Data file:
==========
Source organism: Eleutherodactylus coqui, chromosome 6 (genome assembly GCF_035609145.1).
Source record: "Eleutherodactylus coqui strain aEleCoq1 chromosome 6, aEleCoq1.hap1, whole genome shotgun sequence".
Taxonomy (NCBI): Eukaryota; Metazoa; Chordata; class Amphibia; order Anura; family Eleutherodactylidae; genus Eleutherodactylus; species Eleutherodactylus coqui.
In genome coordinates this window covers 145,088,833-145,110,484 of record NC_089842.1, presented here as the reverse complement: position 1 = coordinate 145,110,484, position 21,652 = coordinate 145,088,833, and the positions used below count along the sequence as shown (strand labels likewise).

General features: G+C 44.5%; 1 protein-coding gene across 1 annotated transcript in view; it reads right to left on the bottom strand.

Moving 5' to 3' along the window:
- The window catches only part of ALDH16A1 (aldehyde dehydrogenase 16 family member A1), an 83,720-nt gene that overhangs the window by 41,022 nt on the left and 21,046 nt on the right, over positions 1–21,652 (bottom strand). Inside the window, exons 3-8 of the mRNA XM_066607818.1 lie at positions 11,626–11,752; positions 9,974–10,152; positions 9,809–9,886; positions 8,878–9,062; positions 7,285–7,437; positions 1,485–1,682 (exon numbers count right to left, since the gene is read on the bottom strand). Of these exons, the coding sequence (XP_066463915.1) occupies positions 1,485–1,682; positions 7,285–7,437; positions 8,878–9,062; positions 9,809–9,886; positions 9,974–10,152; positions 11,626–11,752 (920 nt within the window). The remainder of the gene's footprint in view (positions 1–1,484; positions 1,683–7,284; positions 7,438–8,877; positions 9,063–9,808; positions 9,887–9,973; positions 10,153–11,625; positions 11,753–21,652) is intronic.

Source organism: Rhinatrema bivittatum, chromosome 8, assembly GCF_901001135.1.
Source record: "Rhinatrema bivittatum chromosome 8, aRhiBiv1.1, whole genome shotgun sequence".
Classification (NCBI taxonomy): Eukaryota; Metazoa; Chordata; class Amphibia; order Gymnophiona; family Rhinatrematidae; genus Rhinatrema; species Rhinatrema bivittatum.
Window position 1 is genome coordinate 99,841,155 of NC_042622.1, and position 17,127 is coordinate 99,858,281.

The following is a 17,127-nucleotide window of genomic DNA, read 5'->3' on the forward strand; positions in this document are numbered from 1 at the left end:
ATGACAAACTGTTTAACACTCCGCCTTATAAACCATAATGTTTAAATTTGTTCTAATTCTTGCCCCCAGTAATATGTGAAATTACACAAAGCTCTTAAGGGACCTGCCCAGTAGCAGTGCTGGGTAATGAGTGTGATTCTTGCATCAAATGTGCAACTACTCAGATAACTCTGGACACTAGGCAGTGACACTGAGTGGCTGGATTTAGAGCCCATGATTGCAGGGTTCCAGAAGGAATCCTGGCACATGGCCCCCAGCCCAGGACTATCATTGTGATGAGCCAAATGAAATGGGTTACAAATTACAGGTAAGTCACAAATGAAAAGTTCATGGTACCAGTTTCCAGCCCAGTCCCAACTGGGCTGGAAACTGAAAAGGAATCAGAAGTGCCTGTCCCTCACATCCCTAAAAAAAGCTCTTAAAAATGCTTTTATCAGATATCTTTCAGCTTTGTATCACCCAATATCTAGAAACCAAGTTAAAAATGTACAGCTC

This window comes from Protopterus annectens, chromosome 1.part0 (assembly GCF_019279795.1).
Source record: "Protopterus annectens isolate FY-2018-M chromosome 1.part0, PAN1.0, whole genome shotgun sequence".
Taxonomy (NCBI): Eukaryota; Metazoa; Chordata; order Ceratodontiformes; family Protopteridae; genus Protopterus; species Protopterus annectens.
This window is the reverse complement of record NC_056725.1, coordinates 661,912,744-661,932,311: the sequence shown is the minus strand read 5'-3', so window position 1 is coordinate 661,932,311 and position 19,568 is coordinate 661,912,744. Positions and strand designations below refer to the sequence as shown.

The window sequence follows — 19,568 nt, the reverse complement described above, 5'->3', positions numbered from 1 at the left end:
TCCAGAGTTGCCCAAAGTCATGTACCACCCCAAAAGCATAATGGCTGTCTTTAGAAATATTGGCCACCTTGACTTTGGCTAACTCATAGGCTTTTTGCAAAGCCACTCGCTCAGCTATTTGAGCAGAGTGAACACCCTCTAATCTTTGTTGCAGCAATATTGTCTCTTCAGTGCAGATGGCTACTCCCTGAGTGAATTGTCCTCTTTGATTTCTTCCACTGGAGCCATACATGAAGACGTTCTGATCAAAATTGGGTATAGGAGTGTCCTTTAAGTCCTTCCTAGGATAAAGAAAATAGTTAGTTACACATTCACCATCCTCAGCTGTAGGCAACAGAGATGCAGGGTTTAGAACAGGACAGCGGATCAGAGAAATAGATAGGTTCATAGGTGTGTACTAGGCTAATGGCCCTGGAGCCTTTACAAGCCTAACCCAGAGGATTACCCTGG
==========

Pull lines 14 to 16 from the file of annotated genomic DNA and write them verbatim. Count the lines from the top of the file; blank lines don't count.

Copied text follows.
This window comes from Protopterus annectens, chromosome 1.part0 (assembly GCF_019279795.1).
Source record: "Protopterus annectens isolate FY-2018-M chromosome 1.part0, PAN1.0, whole genome shotgun sequence".
Taxonomy (NCBI): Eukaryota; Metazoa; Chordata; order Ceratodontiformes; family Protopteridae; genus Protopterus; species Protopterus annectens.